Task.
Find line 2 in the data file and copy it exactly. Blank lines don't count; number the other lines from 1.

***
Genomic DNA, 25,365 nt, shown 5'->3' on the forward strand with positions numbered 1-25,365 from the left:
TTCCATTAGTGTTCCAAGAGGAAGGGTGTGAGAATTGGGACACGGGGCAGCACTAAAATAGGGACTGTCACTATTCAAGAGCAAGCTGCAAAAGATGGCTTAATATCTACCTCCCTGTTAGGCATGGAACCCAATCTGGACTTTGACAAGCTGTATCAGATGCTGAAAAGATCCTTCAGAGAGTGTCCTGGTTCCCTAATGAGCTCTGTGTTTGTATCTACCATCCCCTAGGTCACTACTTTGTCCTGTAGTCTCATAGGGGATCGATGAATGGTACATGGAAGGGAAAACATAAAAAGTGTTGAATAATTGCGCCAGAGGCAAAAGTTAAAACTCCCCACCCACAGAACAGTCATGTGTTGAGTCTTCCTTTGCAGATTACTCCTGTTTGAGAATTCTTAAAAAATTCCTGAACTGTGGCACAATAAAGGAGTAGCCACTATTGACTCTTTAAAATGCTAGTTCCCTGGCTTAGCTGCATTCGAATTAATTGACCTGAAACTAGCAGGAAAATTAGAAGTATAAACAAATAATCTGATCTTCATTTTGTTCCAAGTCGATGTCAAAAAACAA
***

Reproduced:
TTCCATTAGTGTTCCAAGAGGAAGGGTGTGAGAATTGGGACACGGGGCAGCACTAAAATAGGGACTGTCACTATTCAAGAGCAAGCTGCAAAAGATGGCTTAATATCTACCTCCCTGTTAGGCATGGAACCCAATCTGGACTTTGACAAGCTGTATCAGATGCTGAAAAGATCCTTCAGAGAGTGTCCTGGTTCCCTAATGAGCTCTGTGTTTGTATCTACCATCCCCTAGGTCACTACTTTGTCCTGTAGTCTCATAGGGGATCGATGAATGGTACATGGAAGGGAAAACATAAAAAGTGTTGAATAATTGCGCCAGAGGCAAAAGTTAAAACTCCCCACCCACAGAACAGTCATGTGTTGAGTCTTCCTTTGCAGATTACTCCTGTTTGAGAATTCTTAAAAAATTCCTGAACTGTGGCACAATAAAGGAGTAGCCACTATTGACTCTTTAAAATGCTAGTTCCCTGGCTTAGCTGCATTCGAATTAATTGACCTGAAACTAGCAGGAAAATTAGAAGTATAAACAAATAATCTGATCTTCATTTTGTTCCAAGTCGATGTCAAAAAACAA